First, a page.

Can You Profitably Dropship With Google Shopping?
In early 2017 my Amazon FBA business hit hard times. I had no brand, I was selling commodities, and I suddenly had an influx of competition.
I decided I needed to get out of FBA but still had a lot of inventory to offload. So what did I do? I started a dropshipping store to see if I could profitably offload the remaining inventory through my website. While I was at it, I decided to experiment with AliExpress dropshipping as well.
At the time, I was new to Facebook ads and wasn’t having a lot of success. Google Shopping seemed way more straightforward to me. So I decided to see if I could run a profitable dropshipping store on the platform.
How’d it go? Let’s find out!
I Made Money Dropshipping with Google Shopping
I won’t bury the lead. I figured out how to make my website profitable with Google Shopping and AliExpress. It can be done.
But, before you run off to replicate what I did, there are some things you should know. There’s a reason that nobody is out there recommending you build a dropshipping store with Google Shopping. There are reasons I shut that store down despite turning a small profit.
Google Shopping Is Not as Good as Facebook Ads for Dropshipping
There are 2 major differences between Google Ads and Facebook ads.
There are only so many people typing a product name into Google per day. And products that are typed in frequently are incredibly competitive. This is because higher volume search queries have more money on the line.
You end up dropshipping obscure products or competitive products. In either case, you have no viable way to significantly increase the number of ads you show. Even if you find a profitable product, you won’t be getting rich quickly.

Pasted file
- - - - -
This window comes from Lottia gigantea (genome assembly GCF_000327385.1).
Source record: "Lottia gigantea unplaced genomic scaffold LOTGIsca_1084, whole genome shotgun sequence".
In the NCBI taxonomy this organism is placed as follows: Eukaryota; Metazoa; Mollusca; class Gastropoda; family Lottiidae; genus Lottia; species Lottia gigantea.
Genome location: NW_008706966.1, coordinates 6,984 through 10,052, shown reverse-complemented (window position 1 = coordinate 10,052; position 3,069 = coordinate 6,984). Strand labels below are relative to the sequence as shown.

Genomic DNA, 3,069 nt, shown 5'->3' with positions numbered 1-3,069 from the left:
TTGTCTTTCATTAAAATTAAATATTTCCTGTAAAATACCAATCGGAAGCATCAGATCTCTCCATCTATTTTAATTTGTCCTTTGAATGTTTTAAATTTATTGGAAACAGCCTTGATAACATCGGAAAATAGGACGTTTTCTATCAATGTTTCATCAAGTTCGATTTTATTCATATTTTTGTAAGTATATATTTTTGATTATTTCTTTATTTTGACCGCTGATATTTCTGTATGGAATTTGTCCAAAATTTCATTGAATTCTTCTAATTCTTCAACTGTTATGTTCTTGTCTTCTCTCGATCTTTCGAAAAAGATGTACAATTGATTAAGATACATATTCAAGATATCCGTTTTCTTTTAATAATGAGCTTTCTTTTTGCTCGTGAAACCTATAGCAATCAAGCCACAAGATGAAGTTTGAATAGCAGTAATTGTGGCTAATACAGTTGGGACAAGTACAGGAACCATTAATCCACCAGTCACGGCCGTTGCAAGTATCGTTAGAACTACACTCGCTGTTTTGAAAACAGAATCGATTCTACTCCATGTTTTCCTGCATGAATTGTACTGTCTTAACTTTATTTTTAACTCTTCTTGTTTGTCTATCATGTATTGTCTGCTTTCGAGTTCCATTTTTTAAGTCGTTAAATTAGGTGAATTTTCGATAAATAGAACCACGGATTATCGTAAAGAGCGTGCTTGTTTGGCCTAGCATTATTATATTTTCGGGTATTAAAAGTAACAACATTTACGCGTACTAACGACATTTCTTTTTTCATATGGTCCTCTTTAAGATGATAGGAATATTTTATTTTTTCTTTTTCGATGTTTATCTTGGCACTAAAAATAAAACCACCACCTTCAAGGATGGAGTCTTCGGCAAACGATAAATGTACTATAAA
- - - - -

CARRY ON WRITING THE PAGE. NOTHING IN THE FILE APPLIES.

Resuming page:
With Facebook ads, you can more easily scale what you’re doing. Creating a profitable Facebook ad is not straightforward. But, once you have one you can dump 10x the money into the ad. With Facebook, there’s at least a chance of getting 10x the results when you 10x ad spend. With Google Shopping, you’re not going to be able to do that.
Dropshipping became a get rich quick scheme in the 2015-2017 timeframe. The reason for it was that Facebook ads were still pretty cheap, and nobody else was dropshipping.
In other words, you could pay pennies per thousand impressions, and your audience wasn’t already experiencing ad fatigue with the products you were selling. It was a great combination to make a quick buck online. It’s not the case today as Facebook ads are more competitive, and users are ad-fatigued. But, at the time, it was a good situation.
Google Shopping ads, on the other hand, have been priced competitively for years. Meaning you’ll be paying a lot of money for clicks no matter what.
How Do You Dropship On Google Shopping
You read all that and you still want to do Dropship on Google Shopping? Fair enough. Here is how I set it up.
- Sign up for Shopify and create your store.
- Set up Oberlo or a similar tool.
- Add Aliexpress products to your store
- Add Wheelio to your store (Good conversion rates are the only way to be profitable and this app works.)
- Set up a Google Shopping feed plugin. (I had major issues with this plugin. It might be worth it to experiment with a paid option.)
- Set up an email service like Klaviyo to do abandoned cart sequences. (Remember conversion rates are essential to doing this profitably)
- Set up your Facebook Pixel for Remarketing (Remember, conversion rates = essential.)
- Sign up for AdmitAd. They give you 5% cashback on all your Aliexpress purchases. AKA 5% off all of your inventory.
OK, did you do all that? You’re not actually done yet, this is just the beginning.
Why? Google Shopping ads are priced very competitively. If you’re not getting high conversion rates, you will not be turning a profit. You need to get 5% or more for desktop traffic and 2% or more for mobile traffic. Less than that, and you’re probably losing money unless you have insane margins.
And you won’t be rolling in cash if you hit these numbers either, that’s just above breakeven. Here’s how I upped my conversion rate as much as possible.
Prune Irrelevant Keywords Weekly
You don’t get to choose the keywords you target with Google Shopping. Google does that for you automatically and it does an OK job of it. But, after your ads run for a while, you’ll realize that Google is showing you for irrelevant keywords.
You have the power to go in and exclude these keywords, so you’re never shown for them again. For the first couple of weeks of running ads, you’ll want to do this a lot. After that, relax and check it every couple of weeks or monthly.